Farmers in the north have relied on water pumped directly from the sources of the Jordan River and the Sea of Galilee for the past several decades. The water has been provided to them by a guild called Water in the Galilee. Due to an ongoing drought, the Water Authority approved the construction of several earthen work dams to create pools from which farmers can draw water for their crops over the last several years.
Dams such as these have brought about a decline in the flow rates of the Jordan River source rivers: the Dan River, the Hatzbani River, and the Banias River. These rivers are also the primary sources of water for the Sea of Galilee.
To ensure that these dams don't completely cut off the flow of water downstream, the water authority requires that a pipe be placed at the bottom of the dam to enable the water to continue to flow. To keep the Jordan River flowing, there needs to be a constant flow rate of at least 1.5 cubic meters of water a second (by comparison, the Mississippi River in the US needs a flow rate of at least 4,502 cubic meters of water a second).
However, it turns out that the pipe which was supposed to enable the flow of water underneath the latest dam built was never put in place. As a result, there has been a significant decrease in the water flow in the Jordan River.
Despite the fact that the flow in the Jordan River is getting cut off and is getting close to the minimum flow rate needed for the river to continue flowing, the Water Authority has yet to get involved, and has yet to formally request the dismantling of the dam or for the pipe to be installed to enable the water to flow underneath the dam.
Rafi Noy, Chairman of Water in the Galilee, claims that the farmers can't be left without water, and that the dam was in fact approved to be built without the pipe underneath it.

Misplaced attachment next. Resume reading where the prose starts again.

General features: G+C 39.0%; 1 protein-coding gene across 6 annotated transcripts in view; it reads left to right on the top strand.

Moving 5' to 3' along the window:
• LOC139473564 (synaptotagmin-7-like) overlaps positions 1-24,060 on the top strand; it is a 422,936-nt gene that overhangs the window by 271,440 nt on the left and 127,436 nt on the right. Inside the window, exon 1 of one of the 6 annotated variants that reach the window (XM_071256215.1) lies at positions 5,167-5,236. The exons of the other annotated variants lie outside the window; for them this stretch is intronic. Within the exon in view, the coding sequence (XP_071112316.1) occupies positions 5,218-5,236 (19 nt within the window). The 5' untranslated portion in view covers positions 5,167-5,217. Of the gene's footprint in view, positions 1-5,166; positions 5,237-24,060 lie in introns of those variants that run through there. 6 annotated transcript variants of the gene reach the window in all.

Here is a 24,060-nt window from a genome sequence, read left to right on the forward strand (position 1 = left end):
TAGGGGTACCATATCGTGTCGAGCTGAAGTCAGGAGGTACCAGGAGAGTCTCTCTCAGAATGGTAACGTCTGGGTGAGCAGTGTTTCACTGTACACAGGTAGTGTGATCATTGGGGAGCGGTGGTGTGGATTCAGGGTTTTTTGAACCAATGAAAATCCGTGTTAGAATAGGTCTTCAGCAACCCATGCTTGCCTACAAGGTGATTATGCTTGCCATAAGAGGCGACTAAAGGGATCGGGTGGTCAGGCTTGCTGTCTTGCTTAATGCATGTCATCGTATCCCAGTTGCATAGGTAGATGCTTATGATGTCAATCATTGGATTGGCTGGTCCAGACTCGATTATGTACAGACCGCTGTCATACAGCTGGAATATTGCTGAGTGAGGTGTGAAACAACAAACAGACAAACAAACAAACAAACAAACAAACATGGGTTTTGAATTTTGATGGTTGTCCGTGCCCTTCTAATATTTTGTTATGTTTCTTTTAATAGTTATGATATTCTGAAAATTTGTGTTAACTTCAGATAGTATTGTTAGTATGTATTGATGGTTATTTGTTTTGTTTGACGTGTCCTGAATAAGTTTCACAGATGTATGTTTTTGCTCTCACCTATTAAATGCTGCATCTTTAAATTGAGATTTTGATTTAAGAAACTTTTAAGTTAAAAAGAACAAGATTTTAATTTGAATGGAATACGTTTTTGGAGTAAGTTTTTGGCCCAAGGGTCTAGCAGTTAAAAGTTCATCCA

"The Water Authority gave me permission to build (the dam). I submitted the plans like I was supposed to, and we built the dam. When we submitted the paperwork to put in the pipe from the Drainage Authority and the Hydrological Service, we weren't given the permits. So we only built the dam. Water does indeed pass through the dam, and we aren't anywhere close to a scenario whereby the Jordan River dries up."
What about the farmers?
"Every year we build the dam, but this year (the Authorities) wanted to make some changes. What did they think? That as long as they didn't give us the permission to build the dam that we would allow all the farmland to go dry?"
The Israel Nature and Parks Authority is worried that the flow of water has already gone below the minimum needed, and that the dam may completely halt the flow of water in the river, causing it to go dry.
"Water is what gives the river life," said Yonatan Harari, a wetlands ecologist for the Israel Nature and Parks Authority. "There is tourism and there are the ecological systems (on the river). If the minimum agreed upon amount of water doesn't flow, parts of the river will go dry. Fish and other animals which live in and around the water will die. The ecological system will collapse. We saw this in 2014 when there wasn't enough water flowing in the river."
According to Harari, "the moment there isn't any water, this system will collapse. It's not 'oh, there won't be water flowing for two hours, and then it will come back and everything will be ok.' There needs to be a constant flow of water, and there is currently a possibility that this won't happen."
The Water Authority says that they didn't allow the construction of the dam without the pipe due to disagreements as to the location of the pipe, and that the incident is under review.
The Drainage Authority said that construction plans have been halted until everything has been checked.